Doctor-patient interaction in a randomised controlled trial of decision-support tools

Tim Rapley*, Carl May, Ben Heaven, Madeline Murtagh, Ruth Graham, Eileen F.S. Kaner, Richard Thomson

*Corresponding author for this work

Research output: Contribution to journalArticlepeer-review

25 Citations (Scopus)


In this paper, we draw on the analytic perspectives of ethnomethodology to explore doctor-patient encounters in an experimental trial of a complex intervention: an efficacy randomised controlled trial (RCT) of decision-support tools in the UK. We show how the experimental context in which these encounters take place pervades the interactions within them. We argue that two interactional orders were at work in the encounters that we observed: (i) the ceremonial order of the consultation and (ii) the assemblage of the decision-support tool trial. We demonstrate how doctors in the trial oscillate between positions as authoritative clinician and neutralistic decision-support tool-implementer, and patients move between positions as passive recipients of clinical knowledge and as active subjects required to render their experience as calculable in terms of the demands of the decision-support tools and the broader trial they are embedded in. We demonstrate how the RCT coordinates the world of the clinical environment and the world of experimental evidence.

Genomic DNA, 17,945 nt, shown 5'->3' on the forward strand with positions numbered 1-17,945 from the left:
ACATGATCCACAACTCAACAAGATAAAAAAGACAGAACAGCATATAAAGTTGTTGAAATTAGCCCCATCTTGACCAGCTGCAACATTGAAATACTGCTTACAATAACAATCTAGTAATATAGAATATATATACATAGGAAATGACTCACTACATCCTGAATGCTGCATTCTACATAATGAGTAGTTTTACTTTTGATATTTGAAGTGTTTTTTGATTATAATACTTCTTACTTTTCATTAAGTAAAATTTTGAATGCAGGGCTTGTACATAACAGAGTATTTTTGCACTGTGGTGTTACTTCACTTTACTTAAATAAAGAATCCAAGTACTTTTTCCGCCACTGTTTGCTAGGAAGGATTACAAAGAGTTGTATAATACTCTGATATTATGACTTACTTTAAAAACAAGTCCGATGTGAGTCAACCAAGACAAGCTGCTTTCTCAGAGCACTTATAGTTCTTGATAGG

Original languageEnglish
Pages (from-to)2267-2278
Number of pages12
JournalSocial Science and Medicine
Issue number9
Early online date15 Nov 2005
Publication statusPublished - 1 May 2006
Externally publishedYes


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